The number of people buying books continued to decline in 2023, albeit less than in the previous two years: around 25.0 million people purchased books in the German market, which is 2.8 percent less than in the previous year. In 2022, the market (2022: -5.2 per cent, 2021: -3.9 percent).

Related article: Reading Skills in Germany: New Study Results Concern the Market. Image – Getty iStockphoto: Egoitz Bengoetxea Iguaran

Among younger consumers aged 10 to 15 years is increasing by 3.9 percent from 2022 to 2023; by 2.6 percent from 2021 to 2022; and by 13.1 percent from 2020 to 2021.

In spending by and for the young target group up to the age of 19—self-purchases and books bought for them as gifts—the Börsenverein sees even more significant increases: spending by and for readers up to the age of 19 has risen by 32 percent in five years; by 65 percent among 13- to 15-year-olds; and by 77 percent among 16- to 19-year-olds.

Around a third of young readers reportedly say they become aware of new books through social media channels.

And there are signs of a change in reading socialization, the organization’s report says. While the ritual of being read to by parents or grandparents helped 77 percent of today’s 20- to 29-year-old readers to get them excited about reading, the figure is only 67 percent for today’s 10- to 15-year-old readers. At the same time, the importance of reading at school for book enthusiasm is increasing. Among today’s 10 to 15-year-olds, school is a trigger for 70 percent, while this was only the case for 60 percent of today’s 20 to 29-year-olds.

Sourcing

In terms of how the Börsenverein develops its reporting, the figures on the shares and changes in turnover of the product categories in 2023 as well as the figures on development of sales, price, and turnover in 2024 are taken from the Media Control retail panel. The development of audiobooks is based on the audiobook monitor of Media Control in cooperation with the audiobook interest group of the Börsenverein. Figures on consumers (total general public market and young target group as well as ebooks and digital audiobooks) and the data on the market development of ebooks are taken from the GfK Consumer Panel MediaScope Book.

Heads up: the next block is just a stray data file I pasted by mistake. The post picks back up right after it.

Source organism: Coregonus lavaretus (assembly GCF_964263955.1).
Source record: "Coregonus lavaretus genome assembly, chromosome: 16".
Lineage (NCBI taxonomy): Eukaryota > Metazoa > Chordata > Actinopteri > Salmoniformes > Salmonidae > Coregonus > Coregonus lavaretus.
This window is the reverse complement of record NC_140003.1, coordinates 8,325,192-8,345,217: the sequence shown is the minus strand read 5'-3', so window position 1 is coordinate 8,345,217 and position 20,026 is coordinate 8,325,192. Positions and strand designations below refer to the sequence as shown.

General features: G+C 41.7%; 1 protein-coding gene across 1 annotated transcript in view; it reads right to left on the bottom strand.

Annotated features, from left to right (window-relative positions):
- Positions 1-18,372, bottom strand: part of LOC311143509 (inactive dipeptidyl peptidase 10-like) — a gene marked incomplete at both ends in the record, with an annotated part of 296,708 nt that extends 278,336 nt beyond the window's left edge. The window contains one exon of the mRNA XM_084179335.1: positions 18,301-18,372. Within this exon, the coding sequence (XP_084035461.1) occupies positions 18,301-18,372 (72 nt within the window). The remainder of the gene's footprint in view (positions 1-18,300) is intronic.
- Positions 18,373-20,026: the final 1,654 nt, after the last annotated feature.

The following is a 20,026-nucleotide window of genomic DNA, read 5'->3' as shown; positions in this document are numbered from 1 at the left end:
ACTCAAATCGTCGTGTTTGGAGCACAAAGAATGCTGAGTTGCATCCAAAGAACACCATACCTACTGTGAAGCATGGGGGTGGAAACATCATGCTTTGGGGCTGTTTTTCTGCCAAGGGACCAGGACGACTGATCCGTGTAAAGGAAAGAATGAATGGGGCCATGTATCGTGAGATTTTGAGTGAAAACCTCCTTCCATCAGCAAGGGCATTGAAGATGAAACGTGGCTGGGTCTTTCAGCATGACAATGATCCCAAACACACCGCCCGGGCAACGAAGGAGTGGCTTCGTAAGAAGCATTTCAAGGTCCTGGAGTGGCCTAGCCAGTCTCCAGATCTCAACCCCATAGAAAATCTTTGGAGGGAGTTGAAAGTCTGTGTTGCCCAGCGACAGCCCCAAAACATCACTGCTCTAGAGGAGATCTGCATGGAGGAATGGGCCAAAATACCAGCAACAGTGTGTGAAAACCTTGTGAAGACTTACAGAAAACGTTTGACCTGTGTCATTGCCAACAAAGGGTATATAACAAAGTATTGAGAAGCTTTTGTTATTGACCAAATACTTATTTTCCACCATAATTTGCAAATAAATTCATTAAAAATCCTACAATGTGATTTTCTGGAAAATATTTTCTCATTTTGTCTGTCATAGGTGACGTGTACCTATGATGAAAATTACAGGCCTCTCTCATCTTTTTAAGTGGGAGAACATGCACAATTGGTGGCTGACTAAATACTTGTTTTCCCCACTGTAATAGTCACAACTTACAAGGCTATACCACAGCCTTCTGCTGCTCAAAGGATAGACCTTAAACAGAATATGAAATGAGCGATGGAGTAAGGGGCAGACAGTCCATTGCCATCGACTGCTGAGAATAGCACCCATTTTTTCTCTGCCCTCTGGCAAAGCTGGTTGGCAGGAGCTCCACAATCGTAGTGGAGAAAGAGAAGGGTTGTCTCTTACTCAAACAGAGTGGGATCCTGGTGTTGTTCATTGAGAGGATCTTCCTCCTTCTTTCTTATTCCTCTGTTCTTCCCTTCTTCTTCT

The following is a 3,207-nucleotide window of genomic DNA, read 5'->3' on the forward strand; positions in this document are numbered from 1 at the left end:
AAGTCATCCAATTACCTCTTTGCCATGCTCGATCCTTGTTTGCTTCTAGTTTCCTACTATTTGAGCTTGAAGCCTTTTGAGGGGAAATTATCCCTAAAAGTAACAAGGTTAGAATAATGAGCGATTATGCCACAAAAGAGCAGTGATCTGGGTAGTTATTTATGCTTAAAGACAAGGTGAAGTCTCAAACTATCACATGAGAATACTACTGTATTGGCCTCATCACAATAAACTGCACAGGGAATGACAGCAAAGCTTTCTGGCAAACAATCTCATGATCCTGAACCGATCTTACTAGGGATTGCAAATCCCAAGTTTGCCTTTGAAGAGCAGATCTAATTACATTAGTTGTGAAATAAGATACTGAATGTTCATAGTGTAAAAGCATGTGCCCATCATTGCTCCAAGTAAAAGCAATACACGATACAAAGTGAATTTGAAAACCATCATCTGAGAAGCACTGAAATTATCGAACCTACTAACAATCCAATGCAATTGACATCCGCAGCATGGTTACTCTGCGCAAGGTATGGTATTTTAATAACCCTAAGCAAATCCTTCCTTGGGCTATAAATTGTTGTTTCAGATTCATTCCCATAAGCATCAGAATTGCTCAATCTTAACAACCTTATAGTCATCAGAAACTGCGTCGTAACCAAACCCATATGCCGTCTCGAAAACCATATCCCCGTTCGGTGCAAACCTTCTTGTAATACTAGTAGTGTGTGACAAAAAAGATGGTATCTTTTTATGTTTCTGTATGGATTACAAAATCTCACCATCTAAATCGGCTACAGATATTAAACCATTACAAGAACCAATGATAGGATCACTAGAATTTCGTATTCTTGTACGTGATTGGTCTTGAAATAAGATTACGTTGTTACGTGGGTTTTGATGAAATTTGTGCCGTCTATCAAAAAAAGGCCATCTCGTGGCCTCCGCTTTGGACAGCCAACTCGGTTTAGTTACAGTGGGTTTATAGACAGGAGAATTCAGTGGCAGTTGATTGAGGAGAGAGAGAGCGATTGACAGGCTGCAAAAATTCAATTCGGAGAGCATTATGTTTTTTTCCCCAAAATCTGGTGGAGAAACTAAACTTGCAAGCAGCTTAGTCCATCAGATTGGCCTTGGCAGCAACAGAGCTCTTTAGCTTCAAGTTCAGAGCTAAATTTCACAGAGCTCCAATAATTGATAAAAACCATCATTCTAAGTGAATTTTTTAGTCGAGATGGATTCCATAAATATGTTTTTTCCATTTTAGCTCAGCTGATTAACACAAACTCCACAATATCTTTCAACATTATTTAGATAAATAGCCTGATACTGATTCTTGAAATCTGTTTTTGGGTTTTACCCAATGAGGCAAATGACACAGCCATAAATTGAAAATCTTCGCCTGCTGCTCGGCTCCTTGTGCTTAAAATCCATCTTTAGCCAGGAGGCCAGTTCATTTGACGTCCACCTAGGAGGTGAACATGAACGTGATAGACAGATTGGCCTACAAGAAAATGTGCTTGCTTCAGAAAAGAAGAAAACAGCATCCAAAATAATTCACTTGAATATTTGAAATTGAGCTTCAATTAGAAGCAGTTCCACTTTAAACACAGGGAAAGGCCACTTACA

All other figures are based on surveys and calculations by the Börsenverein.


More from Publishing Perspectives on the German book market is here and more on international industry statistics is here. More on bookstores is here and more on bookselling is here.

About the Author

Porter Anderson

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Porter Anderson has been named International Trade Press Journalist of the Year in London Book Fair's International Excellence Awards. He is Editor-in-Chief of Publishing Perspectives. He formerly was Associate Editor for The FutureBook at London's The Bookseller. Anderson was for more than a decade a senior producer and anchor with CNN.com, CNN International, and CNN USA. As an arts critic (Fellow, National Critics Institute), he was with The Village Voice, the Dallas Times Herald, and the Tampa Tribune, now the Tampa Bay Times. He co-founded The Hot Sheet, a newsletter for authors, which now is owned and operated by Jane Friedman.